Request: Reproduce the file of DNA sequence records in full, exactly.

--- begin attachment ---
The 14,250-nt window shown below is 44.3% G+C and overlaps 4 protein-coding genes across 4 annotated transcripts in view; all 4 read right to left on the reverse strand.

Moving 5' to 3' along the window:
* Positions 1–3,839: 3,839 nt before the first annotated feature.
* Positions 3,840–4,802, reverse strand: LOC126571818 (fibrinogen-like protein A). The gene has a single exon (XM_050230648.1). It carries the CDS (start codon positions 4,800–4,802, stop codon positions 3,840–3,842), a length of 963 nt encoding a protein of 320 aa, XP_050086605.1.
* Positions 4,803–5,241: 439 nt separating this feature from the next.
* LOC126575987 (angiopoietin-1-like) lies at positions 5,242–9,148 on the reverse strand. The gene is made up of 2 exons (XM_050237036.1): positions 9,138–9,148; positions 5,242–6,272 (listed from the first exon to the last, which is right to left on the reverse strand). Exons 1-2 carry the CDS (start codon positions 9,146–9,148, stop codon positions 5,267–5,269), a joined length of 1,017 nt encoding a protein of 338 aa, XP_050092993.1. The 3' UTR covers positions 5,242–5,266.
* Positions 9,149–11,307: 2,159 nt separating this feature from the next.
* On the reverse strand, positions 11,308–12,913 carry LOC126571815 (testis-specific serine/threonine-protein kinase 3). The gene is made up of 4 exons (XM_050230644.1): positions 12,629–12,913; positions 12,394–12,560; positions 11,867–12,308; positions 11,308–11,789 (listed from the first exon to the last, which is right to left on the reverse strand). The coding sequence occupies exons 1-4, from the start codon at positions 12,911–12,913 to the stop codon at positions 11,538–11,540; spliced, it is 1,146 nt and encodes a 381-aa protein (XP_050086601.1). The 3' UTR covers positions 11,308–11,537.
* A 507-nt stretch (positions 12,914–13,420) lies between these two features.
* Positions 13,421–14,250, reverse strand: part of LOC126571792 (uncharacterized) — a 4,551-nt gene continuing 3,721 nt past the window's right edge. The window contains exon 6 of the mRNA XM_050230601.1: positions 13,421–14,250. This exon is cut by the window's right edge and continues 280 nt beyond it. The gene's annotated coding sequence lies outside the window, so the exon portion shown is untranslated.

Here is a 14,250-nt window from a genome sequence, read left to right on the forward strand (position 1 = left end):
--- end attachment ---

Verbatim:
The 14,250-nt window shown below is 44.3% G+C and overlaps 4 protein-coding genes across 4 annotated transcripts in view; all 4 read right to left on the reverse strand.

Moving 5' to 3' along the window:
* Positions 1–3,839: 3,839 nt before the first annotated feature.
* Positions 3,840–4,802, reverse strand: LOC126571818 (fibrinogen-like protein A). The gene has a single exon (XM_050230648.1). It carries the CDS (start codon positions 4,800–4,802, stop codon positions 3,840–3,842), a length of 963 nt encoding a protein of 320 aa, XP_050086605.1.
* Positions 4,803–5,241: 439 nt separating this feature from the next.
* LOC126575987 (angiopoietin-1-like) lies at positions 5,242–9,148 on the reverse strand. The gene is made up of 2 exons (XM_050237036.1): positions 9,138–9,148; positions 5,242–6,272 (listed from the first exon to the last, which is right to left on the reverse strand). Exons 1-2 carry the CDS (start codon positions 9,146–9,148, stop codon positions 5,267–5,269), a joined length of 1,017 nt encoding a protein of 338 aa, XP_050092993.1. The 3' UTR covers positions 5,242–5,266.
* Positions 9,149–11,307: 2,159 nt separating this feature from the next.
* On the reverse strand, positions 11,308–12,913 carry LOC126571815 (testis-specific serine/threonine-protein kinase 3). The gene is made up of 4 exons (XM_050230644.1): positions 12,629–12,913; positions 12,394–12,560; positions 11,867–12,308; positions 11,308–11,789 (listed from the first exon to the last, which is right to left on the reverse strand). The coding sequence occupies exons 1-4, from the start codon at positions 12,911–12,913 to the stop codon at positions 11,538–11,540; spliced, it is 1,146 nt and encodes a 381-aa protein (XP_050086601.1). The 3' UTR covers positions 11,308–11,537.
* A 507-nt stretch (positions 12,914–13,420) lies between these two features.
* Positions 13,421–14,250, reverse strand: part of LOC126571792 (uncharacterized) — a 4,551-nt gene continuing 3,721 nt past the window's right edge. The window contains exon 6 of the mRNA XM_050230601.1: positions 13,421–14,250. This exon is cut by the window's right edge and continues 280 nt beyond it. The gene's annotated coding sequence lies outside the window, so the exon portion shown is untranslated.

Here is a 14,250-nt window from a genome sequence, read left to right on the forward strand (position 1 = left end):